Meanwhile, Rosenfield stays in the canopy, gazing off into the middle distance. After the chicks have been hoisted back to the nest, I ask Stewart what Rosenfield does while he waits. “I don’t know for sure,” Stewart says. He chuckles. “I think he likes to watch the hawks fly underneath him.”

Rosenfield, a biologist at the University of Wisconsin, Stevens Point, has been free-climbing absurdly tall trees in pursuit of Cooper’s hawks for more than 30 years. Cooper’s hawks are about the size of a crow, although females are a third again as large as males, a size disparity apparent even in chicks. The sexes otherwise look alike, with a slate back, piercing red eyes and russet-streaked breast, the exact color of which varies with geography. Rosenfield has worked with other, perhaps more superficially impressive species in more superficially impressive places—gyrfalcons in Alaska, peregrine falcons in Greenland. But even though he’s most likely to study Cooper’s hawks in a city, he has a special fondness for them. “They’re addicting,” he says. “DNA really outdid itself when it figured out how to make a Cooper’s hawk.”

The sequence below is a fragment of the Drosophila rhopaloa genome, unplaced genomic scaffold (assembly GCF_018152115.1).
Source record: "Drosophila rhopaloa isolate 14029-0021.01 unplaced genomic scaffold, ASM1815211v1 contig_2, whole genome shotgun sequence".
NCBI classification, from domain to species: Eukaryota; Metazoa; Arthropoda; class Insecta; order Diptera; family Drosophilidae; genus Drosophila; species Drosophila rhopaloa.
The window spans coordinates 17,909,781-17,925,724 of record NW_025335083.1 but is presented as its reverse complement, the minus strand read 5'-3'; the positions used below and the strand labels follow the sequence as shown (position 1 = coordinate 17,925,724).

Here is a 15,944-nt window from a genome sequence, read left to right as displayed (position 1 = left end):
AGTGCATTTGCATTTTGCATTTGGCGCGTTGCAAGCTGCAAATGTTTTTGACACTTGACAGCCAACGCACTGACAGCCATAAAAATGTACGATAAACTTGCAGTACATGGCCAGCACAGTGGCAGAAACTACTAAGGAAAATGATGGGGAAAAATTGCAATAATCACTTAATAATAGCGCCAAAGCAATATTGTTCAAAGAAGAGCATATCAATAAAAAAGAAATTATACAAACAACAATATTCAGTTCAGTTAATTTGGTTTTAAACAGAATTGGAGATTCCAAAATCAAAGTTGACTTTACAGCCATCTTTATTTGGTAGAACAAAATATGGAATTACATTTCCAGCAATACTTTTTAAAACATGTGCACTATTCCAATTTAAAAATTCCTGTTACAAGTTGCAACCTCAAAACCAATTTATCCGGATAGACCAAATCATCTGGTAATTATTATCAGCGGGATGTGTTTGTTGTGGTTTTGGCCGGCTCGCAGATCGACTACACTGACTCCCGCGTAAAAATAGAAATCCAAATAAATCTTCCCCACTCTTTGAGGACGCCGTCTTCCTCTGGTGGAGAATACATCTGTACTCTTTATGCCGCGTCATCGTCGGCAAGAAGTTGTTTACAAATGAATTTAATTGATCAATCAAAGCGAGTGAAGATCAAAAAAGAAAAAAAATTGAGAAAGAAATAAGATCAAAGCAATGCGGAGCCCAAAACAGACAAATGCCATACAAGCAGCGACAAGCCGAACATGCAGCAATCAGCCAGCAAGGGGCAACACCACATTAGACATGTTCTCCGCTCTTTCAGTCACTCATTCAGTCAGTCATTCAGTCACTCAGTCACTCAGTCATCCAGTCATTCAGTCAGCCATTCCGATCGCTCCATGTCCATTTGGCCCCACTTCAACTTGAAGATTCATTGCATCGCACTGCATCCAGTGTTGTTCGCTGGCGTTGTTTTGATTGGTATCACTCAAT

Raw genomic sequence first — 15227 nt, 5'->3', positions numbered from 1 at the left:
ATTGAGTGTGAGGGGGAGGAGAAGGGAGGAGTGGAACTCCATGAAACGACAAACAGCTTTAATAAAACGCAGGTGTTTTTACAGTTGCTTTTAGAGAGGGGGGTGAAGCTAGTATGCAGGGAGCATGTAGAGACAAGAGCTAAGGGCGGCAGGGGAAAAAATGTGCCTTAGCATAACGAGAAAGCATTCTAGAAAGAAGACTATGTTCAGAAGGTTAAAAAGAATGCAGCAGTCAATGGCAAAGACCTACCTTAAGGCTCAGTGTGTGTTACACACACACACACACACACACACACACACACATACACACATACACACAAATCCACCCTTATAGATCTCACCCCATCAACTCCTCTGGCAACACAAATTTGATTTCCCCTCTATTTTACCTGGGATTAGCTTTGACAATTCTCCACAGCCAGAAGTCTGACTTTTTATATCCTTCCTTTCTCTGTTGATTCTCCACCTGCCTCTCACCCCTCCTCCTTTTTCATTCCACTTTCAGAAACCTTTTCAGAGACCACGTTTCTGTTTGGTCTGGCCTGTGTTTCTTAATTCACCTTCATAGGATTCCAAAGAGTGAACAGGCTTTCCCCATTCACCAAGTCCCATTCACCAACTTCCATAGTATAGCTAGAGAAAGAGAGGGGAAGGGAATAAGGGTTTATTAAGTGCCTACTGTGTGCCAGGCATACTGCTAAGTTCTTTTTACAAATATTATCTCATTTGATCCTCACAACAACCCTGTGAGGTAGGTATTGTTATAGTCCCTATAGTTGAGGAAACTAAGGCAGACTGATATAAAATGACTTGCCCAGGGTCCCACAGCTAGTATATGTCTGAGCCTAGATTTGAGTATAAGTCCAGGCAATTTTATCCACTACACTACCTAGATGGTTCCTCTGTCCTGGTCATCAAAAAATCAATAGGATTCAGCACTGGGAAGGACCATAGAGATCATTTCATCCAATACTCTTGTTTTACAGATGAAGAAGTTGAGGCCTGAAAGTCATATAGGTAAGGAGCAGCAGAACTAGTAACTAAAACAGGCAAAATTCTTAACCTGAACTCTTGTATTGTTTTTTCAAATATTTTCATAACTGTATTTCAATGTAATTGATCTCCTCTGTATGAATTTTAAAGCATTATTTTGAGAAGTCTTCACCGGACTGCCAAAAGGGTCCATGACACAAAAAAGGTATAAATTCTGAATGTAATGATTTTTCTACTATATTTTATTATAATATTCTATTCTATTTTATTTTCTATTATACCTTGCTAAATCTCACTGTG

Not everyone thinks so. With their short, rounded wings and long tail, Cooper’s hawks are well adapted to zip and dodge through tangled branches and thick underbrush in pursuit of prey. They occasionally eat small mammals, like chipmunks or rats, but their preferred quarry is birds. Cooper’s hawks were the original chicken hawks, so called by American colonists because of their taste for unattended poultry. Now they are more likely to offend by snatching a songbird from a backyard birdfeeder, and feelings can be raw. After a local newspaper ran a story about the Victoria project, Stewart received a letter detailing the Cooper’s hawk’s many sins. “Two pages,” he says. “Front and back.”

Andy Stewart measures the wing of a Cooper’s hawk as Allie Anderson records the data. Eric Wagner
Bob Rosenfield holds a pair of Cooper’s hawks in a city park in Victoria, Canada. The female, in the foreground, is a third again as large as her mate. Eric Wagner